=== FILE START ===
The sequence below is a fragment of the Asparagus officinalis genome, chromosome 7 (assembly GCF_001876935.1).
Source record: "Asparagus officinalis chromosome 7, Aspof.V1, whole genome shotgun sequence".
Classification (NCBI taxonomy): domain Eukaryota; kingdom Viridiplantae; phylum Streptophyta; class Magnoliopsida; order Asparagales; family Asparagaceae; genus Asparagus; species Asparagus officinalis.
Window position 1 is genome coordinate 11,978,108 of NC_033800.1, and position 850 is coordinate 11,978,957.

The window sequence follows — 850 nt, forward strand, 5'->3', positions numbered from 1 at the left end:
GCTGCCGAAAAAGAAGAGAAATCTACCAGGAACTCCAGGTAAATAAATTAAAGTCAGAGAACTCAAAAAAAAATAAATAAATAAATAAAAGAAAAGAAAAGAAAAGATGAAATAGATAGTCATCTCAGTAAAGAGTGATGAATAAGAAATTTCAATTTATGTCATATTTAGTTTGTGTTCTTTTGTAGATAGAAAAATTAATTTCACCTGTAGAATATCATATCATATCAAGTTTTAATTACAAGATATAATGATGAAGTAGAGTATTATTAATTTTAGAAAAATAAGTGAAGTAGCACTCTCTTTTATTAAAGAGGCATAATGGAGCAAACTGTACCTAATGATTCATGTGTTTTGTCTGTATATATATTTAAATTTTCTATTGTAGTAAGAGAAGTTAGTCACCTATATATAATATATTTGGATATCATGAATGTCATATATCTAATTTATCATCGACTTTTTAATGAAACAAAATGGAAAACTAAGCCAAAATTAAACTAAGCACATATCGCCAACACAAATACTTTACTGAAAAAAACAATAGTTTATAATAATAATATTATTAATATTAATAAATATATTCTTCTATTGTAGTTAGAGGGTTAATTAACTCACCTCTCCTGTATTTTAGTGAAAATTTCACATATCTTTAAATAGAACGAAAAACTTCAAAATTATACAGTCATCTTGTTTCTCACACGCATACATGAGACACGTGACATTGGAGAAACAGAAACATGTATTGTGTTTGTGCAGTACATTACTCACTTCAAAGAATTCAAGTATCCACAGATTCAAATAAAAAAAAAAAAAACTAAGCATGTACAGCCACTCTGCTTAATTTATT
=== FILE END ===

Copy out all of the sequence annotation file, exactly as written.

The sequence below is a fragment of the Asparagus officinalis genome, chromosome 7 (assembly GCF_001876935.1).
Source record: "Asparagus officinalis chromosome 7, Aspof.V1, whole genome shotgun sequence".
Classification (NCBI taxonomy): domain Eukaryota; kingdom Viridiplantae; phylum Streptophyta; class Magnoliopsida; order Asparagales; family Asparagaceae; genus Asparagus; species Asparagus officinalis.
Window position 1 is genome coordinate 11,978,108 of NC_033800.1, and position 850 is coordinate 11,978,957.

The window sequence follows — 850 nt, forward strand, 5'->3', positions numbered from 1 at the left end:
GCTGCCGAAAAAGAAGAGAAATCTACCAGGAACTCCAGGTAAATAAATTAAAGTCAGAGAACTCAAAAAAAAATAAATAAATAAATAAAAGAAAAGAAAAGAAAAGATGAAATAGATAGTCATCTCAGTAAAGAGTGATGAATAAGAAATTTCAATTTATGTCATATTTAGTTTGTGTTCTTTTGTAGATAGAAAAATTAATTTCACCTGTAGAATATCATATCATATCAAGTTTTAATTACAAGATATAATGATGAAGTAGAGTATTATTAATTTTAGAAAAATAAGTGAAGTAGCACTCTCTTTTATTAAAGAGGCATAATGGAGCAAACTGTACCTAATGATTCATGTGTTTTGTCTGTATATATATTTAAATTTTCTATTGTAGTAAGAGAAGTTAGTCACCTATATATAATATATTTGGATATCATGAATGTCATATATCTAATTTATCATCGACTTTTTAATGAAACAAAATGGAAAACTAAGCCAAAATTAAACTAAGCACATATCGCCAACACAAATACTTTACTGAAAAAAACAATAGTTTATAATAATAATATTATTAATATTAATAAATATATTCTTCTATTGTAGTTAGAGGGTTAATTAACTCACCTCTCCTGTATTTTAGTGAAAATTTCACATATCTTTAAATAGAACGAAAAACTTCAAAATTATACAGTCATCTTGTTTCTCACACGCATACATGAGACACGTGACATTGGAGAAACAGAAACATGTATTGTGTTTGTGCAGTACATTACTCACTTCAAAGAATTCAAGTATCCACAGATTCAAATAAAAAAAAAAAAAACTAAGCATGTACAGCCACTCTGCTTAATTTATT